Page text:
New concussion study shows less contact drills could be key in limiting concussions
BIRMINGHAM, Ala. (WBRC) - A new study by Indiana University indicates there are some ways that coaches can limit the number of concussions their football teams deal with over the course of a season.
According to doctors by changing the type of drills athletes use in practice, and limiting the number of contact drills, we can cut back on the number of concussions we are seeing in today’s game.
“There are five levels of contact. Air, bags, control, thud and live contact. What the study found is the number of head impacts increased with the numbers of contact,” said Head of Sports and Exercise Medicine at UAB Dr. Irfan Asif.
The study focused on three different high schools. The students used special mouth pieces so physicians and scientists could track the number of head impacts experienced in each type of drill. Dr. Asif believes studies like this are necessary to protect the players.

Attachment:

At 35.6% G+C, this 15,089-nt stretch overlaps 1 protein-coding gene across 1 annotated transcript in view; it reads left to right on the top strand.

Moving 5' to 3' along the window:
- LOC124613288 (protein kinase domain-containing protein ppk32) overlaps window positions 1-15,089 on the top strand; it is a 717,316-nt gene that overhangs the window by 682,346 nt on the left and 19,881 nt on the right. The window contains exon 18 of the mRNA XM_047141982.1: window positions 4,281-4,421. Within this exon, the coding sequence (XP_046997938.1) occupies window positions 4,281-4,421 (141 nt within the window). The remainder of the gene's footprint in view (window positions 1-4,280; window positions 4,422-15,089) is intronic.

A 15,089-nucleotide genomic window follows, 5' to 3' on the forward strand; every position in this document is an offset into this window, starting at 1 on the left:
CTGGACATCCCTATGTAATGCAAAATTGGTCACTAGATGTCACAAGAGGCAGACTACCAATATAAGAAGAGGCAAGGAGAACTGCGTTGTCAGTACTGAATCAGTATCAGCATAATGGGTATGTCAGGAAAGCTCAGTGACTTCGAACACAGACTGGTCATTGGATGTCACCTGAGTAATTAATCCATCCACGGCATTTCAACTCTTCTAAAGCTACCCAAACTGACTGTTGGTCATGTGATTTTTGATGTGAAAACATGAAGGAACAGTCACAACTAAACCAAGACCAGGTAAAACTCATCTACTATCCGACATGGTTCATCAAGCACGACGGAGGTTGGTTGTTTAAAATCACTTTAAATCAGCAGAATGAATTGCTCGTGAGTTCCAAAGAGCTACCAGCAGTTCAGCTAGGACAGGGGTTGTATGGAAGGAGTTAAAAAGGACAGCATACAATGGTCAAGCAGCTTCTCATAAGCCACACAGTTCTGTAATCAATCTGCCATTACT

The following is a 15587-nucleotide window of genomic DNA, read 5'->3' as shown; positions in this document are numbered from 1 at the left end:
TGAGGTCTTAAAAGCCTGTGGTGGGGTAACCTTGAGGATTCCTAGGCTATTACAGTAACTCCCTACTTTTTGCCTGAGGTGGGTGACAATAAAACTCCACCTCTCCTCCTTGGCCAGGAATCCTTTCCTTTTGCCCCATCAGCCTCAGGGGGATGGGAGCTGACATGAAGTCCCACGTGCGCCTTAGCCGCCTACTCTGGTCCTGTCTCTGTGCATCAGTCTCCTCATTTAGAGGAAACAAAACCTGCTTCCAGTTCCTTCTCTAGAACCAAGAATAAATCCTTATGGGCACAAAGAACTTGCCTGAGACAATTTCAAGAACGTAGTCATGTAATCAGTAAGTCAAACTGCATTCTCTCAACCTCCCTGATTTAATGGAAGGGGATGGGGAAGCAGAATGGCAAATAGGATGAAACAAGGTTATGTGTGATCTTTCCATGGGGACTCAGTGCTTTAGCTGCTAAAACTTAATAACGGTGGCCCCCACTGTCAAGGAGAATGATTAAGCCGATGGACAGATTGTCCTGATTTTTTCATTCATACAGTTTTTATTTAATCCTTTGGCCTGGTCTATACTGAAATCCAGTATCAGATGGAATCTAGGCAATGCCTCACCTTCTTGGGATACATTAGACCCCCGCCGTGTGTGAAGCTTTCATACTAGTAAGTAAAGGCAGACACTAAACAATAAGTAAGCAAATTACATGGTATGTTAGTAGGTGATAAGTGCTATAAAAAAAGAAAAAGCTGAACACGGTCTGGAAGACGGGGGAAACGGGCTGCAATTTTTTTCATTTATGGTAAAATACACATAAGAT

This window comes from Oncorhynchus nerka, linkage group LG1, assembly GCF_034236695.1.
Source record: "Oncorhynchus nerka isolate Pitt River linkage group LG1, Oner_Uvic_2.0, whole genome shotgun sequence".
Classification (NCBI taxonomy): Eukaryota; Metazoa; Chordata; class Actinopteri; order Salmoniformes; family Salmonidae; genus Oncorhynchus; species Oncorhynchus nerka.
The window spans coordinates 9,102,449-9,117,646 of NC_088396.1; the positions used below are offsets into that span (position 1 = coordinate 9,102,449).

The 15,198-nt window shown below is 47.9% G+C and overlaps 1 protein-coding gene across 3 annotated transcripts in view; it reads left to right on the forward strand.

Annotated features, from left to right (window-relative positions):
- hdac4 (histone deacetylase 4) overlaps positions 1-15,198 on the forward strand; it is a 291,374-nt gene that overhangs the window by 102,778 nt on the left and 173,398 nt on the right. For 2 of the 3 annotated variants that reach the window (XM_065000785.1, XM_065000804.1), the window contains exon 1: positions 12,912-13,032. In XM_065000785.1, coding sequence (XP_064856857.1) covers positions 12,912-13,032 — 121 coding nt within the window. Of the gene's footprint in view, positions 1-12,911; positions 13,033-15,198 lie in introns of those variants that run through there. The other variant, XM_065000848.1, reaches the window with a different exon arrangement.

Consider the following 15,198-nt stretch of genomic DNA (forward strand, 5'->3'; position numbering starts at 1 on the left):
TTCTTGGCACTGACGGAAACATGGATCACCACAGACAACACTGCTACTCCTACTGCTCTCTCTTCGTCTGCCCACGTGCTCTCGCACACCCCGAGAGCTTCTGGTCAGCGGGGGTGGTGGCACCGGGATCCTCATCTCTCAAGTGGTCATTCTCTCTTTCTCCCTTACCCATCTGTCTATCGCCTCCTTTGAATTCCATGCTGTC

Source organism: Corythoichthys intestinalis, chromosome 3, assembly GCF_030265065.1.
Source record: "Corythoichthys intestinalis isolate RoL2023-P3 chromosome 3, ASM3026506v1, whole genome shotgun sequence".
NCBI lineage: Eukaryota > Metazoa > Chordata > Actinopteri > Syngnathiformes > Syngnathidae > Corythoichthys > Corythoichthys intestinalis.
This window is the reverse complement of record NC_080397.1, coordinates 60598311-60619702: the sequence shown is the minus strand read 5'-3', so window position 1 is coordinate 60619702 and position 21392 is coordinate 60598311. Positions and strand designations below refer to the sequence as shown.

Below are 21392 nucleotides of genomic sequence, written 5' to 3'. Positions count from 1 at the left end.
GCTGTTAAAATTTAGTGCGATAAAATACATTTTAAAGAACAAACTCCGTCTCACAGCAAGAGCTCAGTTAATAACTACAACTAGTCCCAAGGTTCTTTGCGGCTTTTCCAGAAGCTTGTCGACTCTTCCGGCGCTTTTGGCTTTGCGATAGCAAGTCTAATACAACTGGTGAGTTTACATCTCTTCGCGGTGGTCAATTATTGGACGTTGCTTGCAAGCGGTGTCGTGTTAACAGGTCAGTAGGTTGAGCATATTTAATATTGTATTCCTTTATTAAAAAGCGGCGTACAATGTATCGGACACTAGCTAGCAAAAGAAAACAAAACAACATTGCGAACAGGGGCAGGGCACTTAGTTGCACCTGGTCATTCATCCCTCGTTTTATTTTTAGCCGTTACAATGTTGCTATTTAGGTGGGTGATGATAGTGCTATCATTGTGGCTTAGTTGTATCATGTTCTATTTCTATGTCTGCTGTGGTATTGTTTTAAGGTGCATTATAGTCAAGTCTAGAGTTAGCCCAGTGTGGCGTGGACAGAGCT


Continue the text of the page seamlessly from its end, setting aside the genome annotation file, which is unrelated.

“I think particularly with the Tua injury and with the exposure that has received all across the country. I think this is a space where people are really trying to spend time to be thoughtful,” said Dr. Asif.
The study does not suggest eliminating live drills or games, but limiting the athletes exposure to them to better protect their health.
“We certainly want to be a part of the safety of the game and the goal is not to say we can play football. The goal is to try and do it in a way that is again safe for everyone,” said Dr. Asif.
Ramsay’s Head Football Coach stresses he already limits his team’s contact drills in an effort to keep his student athletes safe.
He also believes it is key to allow the experts to make the health decisions that are best for the player.
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